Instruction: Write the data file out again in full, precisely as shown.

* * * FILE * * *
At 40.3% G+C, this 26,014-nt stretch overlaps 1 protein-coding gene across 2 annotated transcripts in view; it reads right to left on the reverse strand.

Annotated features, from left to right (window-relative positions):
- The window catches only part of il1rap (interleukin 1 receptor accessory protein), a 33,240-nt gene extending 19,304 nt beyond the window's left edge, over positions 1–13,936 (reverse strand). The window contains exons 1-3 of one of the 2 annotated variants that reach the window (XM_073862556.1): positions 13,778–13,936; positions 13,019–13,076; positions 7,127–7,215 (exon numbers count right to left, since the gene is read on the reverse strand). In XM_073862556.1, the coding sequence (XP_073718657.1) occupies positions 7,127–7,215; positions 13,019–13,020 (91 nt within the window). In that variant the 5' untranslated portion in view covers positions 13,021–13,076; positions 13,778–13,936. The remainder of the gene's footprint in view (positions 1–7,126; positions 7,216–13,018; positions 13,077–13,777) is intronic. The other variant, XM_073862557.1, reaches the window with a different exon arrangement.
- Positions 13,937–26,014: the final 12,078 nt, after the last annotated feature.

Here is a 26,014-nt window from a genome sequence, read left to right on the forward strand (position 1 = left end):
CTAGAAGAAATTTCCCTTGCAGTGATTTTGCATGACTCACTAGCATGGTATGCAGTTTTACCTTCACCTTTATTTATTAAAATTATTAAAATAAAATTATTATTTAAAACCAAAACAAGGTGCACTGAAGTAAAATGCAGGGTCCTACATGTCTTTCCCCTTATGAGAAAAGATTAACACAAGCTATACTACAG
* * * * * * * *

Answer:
At 40.3% G+C, this 26,014-nt stretch overlaps 1 protein-coding gene across 2 annotated transcripts in view; it reads right to left on the reverse strand.

Annotated features, from left to right (window-relative positions):
- The window catches only part of il1rap (interleukin 1 receptor accessory protein), a 33,240-nt gene extending 19,304 nt beyond the window's left edge, over positions 1–13,936 (reverse strand). The window contains exons 1-3 of one of the 2 annotated variants that reach the window (XM_073862556.1): positions 13,778–13,936; positions 13,019–13,076; positions 7,127–7,215 (exon numbers count right to left, since the gene is read on the reverse strand). In XM_073862556.1, the coding sequence (XP_073718657.1) occupies positions 7,127–7,215; positions 13,019–13,020 (91 nt within the window). In that variant the 5' untranslated portion in view covers positions 13,021–13,076; positions 13,778–13,936. The remainder of the gene's footprint in view (positions 1–7,126; positions 7,216–13,018; positions 13,077–13,777) is intronic. The other variant, XM_073862557.1, reaches the window with a different exon arrangement.
- Positions 13,937–26,014: the final 12,078 nt, after the last annotated feature.

Here is a 26,014-nt window from a genome sequence, read left to right on the forward strand (position 1 = left end):
CTAGAAGAAATTTCCCTTGCAGTGATTTTGCATGACTCACTAGCATGGTATGCAGTTTTACCTTCACCTTTATTTATTAAAATTATTAAAATAAAATTATTATTTAAAACCAAAACAAGGTGCACTGAAGTAAAATGCAGGGTCCTACATGTCTTTCCCCTTATGAGAAAAGATTAACACAAGCTATACTACAG